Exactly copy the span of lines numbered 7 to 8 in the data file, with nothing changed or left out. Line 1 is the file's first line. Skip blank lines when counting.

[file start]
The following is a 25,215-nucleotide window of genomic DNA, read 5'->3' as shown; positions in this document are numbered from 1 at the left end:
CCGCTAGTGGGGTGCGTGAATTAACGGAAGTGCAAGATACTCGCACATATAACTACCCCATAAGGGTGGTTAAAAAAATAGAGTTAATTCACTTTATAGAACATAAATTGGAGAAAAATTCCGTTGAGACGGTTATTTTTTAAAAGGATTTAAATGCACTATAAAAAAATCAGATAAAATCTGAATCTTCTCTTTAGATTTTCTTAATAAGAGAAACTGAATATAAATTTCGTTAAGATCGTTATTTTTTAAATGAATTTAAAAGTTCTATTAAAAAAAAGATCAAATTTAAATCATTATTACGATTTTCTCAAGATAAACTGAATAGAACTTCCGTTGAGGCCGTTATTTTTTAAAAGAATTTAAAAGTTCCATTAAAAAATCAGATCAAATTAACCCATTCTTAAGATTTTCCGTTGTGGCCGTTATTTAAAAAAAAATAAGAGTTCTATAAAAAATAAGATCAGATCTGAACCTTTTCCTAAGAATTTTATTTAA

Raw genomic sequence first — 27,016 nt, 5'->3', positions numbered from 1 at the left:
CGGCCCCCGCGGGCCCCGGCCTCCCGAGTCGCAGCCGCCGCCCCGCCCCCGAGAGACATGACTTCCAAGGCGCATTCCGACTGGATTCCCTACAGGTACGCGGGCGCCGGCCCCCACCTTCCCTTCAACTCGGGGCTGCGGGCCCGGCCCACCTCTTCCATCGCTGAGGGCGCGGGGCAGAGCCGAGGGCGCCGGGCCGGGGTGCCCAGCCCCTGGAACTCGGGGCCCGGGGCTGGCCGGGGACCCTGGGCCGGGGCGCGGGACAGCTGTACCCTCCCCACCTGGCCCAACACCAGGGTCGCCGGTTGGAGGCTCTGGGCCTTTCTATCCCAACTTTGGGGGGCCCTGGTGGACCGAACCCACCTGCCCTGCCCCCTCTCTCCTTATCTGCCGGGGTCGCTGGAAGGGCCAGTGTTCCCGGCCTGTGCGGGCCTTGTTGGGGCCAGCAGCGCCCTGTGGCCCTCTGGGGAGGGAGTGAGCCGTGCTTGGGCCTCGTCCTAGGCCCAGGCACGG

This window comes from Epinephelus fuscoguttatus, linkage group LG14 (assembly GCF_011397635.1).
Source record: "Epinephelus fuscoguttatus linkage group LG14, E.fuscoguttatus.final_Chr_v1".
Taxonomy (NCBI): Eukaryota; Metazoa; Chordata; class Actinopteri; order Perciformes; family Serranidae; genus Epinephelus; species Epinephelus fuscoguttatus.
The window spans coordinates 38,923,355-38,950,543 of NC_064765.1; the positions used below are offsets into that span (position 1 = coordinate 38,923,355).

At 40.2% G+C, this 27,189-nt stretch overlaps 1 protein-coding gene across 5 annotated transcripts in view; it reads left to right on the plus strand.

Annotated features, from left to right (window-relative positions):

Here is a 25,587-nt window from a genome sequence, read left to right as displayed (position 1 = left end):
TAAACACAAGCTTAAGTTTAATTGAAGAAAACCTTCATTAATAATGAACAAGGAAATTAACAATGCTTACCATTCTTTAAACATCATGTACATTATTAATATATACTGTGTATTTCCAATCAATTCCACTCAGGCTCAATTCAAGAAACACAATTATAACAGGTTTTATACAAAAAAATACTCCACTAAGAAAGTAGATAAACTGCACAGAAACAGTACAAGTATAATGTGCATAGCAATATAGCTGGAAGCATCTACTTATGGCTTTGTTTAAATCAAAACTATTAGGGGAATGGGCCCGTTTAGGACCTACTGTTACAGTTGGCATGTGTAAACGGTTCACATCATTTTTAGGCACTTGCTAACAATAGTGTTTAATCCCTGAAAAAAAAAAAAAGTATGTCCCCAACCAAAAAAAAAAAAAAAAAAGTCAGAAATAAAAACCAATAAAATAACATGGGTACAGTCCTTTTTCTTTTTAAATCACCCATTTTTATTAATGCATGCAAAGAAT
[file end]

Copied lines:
Taxonomy (NCBI): Eukaryota; Metazoa; Chordata; class Actinopteri; order Perciformes; family Serranidae; genus Epinephelus; species Epinephelus fuscoguttatus.
The window spans coordinates 38,923,355-38,950,543 of NC_064765.1; the positions used below are offsets into that span (position 1 = coordinate 38,923,355).